MATTOON Sarah Bush Lincoln Health Centers recent decision to no longer hire people who use nicotine will help protect patients and help it send the message it wants to send, hospital officials say.
SBLHC recently announced that people who use tobacco products cant get jobs at the hospital starting July 1. Current employees will exempt.
While it appears that no other area health care organization has such a ban, there are others in the country and in Illinois that have made similar decisions, according to Eric Benson, SBLHC vice president for human resources.
Many health care organizations have moved in this direction, Benson said. We want to be the role model for health in our community.
SBLHC started a no-smoking policy for anywhere on its grounds in 2008. However, one of the hospitals physicians said third-hand smoke can cause health problems just as being around someone whos actually smoking.
Bernie Ranchero, SBLHC director of employee wellness, said carcinogens from tobacco smoke can embed themselves on smokers clothing, hair and elsewhere. Exposure to that can cause health problems, especially for infants and people with allergies or respiratory problems, he explained.
It goes back to can you smell a smoker? Ranchero said. It can be just as dangerous.
Neither Carle Foundation Hospital, based in Urbana and which has a Mattoon clinic, nor St. Anthonys Memorial Hospital in Effingham has a ban on hiring nicotine users for its hospitals or other facilities, according to their representatives. But as with SBLHC, they both ban smoking at their facilities and have incentives in place to encourage workers to quit using tobacco products, they said.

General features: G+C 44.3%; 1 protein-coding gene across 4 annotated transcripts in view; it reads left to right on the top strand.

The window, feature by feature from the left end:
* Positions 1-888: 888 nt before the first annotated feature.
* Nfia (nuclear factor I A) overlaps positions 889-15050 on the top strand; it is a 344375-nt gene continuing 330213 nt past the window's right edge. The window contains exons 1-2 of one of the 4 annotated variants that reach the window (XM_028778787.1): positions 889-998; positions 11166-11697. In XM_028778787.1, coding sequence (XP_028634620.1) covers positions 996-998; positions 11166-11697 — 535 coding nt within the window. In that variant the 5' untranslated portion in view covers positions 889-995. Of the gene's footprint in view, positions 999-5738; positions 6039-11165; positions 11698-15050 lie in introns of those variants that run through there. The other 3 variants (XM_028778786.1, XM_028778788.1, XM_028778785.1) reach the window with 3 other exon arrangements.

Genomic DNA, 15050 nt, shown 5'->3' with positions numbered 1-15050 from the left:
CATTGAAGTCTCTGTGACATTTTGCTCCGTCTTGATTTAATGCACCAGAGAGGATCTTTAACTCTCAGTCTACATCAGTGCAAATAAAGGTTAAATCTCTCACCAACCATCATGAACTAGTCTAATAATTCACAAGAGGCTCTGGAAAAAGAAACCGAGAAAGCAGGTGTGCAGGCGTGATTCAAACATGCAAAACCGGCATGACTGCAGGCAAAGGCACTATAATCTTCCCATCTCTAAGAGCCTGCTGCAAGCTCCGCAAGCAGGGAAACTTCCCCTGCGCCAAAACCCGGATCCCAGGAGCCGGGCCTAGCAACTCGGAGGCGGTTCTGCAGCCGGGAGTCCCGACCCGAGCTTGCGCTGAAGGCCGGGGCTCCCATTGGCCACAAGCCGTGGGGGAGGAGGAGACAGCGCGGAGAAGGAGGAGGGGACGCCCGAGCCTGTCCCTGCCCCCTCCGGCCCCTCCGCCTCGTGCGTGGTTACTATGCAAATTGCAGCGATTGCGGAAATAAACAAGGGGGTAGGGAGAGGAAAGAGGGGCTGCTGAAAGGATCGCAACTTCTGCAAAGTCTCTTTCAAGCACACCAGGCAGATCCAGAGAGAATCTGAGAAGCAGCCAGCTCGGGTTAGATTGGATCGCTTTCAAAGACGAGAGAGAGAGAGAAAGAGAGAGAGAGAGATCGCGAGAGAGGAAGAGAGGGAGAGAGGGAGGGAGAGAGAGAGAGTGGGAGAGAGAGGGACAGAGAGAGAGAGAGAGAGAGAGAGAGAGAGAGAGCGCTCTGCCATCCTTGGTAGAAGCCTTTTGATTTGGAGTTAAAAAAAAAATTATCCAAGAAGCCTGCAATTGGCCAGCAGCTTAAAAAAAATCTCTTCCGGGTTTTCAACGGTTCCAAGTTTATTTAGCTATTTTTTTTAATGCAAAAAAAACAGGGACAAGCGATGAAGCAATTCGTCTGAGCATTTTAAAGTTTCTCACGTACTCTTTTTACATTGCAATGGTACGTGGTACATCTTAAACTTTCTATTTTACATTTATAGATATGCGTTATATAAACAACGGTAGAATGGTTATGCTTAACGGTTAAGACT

Carle officials encourage staff to make healthy lifestyle choices, spokeswoman Kelli Anderson said. Employees who use nicotine have to pay higher premiums for their health insurance and Carle has programs and medications to help stop using nicotine available at no cost to workers, she said.
St. Anthonys also has programs to help employees quit tobacco use and insurance pays for quit-smoking classes and covers prescription medicines, spokeswoman Terriann Tharp said.
Benson said hospitals in Peoria and in Chatham, as well as some in other parts of the country, have policies against hiring people who use nicotine.
SBLHC also has programs to help end tobacco use. Also, Benson said one of its nurses recently attended a program at the Mayo Clinic to learn about a multi-step program to help people stop smoking. He said the program has already been successful, as more than 20 current employees have used the program to quit tobacco use.
Benson also said SBLHC obtained legal advice to make sure the no-nicotine policy was not discriminatory. He said the hospitals attorney indicated that the policy is allowed for a health care organization because of its mission to protect the health of the community.
He added that the hospitals board approved the policy and theres been a very positive response from employees.
It was a thoughtful process and we hope we can encourage people to not use tobacco, he said.
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